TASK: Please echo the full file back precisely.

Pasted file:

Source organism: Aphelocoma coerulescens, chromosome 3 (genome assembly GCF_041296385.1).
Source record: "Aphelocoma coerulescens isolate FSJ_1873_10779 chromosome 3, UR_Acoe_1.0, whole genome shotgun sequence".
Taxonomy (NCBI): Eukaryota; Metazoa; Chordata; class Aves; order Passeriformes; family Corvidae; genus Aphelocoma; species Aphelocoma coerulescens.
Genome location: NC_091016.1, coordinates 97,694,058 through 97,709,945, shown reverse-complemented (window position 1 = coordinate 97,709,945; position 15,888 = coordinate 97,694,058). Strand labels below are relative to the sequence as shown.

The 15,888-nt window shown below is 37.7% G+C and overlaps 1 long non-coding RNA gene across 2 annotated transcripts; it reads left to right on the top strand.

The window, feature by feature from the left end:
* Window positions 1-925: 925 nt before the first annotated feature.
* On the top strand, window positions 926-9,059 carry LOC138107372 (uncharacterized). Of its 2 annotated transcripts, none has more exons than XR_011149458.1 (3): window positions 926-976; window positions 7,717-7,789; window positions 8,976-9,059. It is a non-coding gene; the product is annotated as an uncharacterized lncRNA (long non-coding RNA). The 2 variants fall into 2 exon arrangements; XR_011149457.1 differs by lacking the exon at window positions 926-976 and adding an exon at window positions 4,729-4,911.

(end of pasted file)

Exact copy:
Source organism: Aphelocoma coerulescens, chromosome 3 (genome assembly GCF_041296385.1).
Source record: "Aphelocoma coerulescens isolate FSJ_1873_10779 chromosome 3, UR_Acoe_1.0, whole genome shotgun sequence".
Taxonomy (NCBI): Eukaryota; Metazoa; Chordata; class Aves; order Passeriformes; family Corvidae; genus Aphelocoma; species Aphelocoma coerulescens.
Genome location: NC_091016.1, coordinates 97,694,058 through 97,709,945, shown reverse-complemented (window position 1 = coordinate 97,709,945; position 15,888 = coordinate 97,694,058). Strand labels below are relative to the sequence as shown.

The 15,888-nt window shown below is 37.7% G+C and overlaps 1 long non-coding RNA gene across 2 annotated transcripts; it reads left to right on the top strand.

The window, feature by feature from the left end:
* Window positions 1-925: 925 nt before the first annotated feature.
* On the top strand, window positions 926-9,059 carry LOC138107372 (uncharacterized). Of its 2 annotated transcripts, none has more exons than XR_011149458.1 (3): window positions 926-976; window positions 7,717-7,789; window positions 8,976-9,059. It is a non-coding gene; the product is annotated as an uncharacterized lncRNA (long non-coding RNA). The 2 variants fall into 2 exon arrangements; XR_011149457.1 differs by lacking the exon at window positions 926-976 and adding an exon at window positions 4,729-4,911.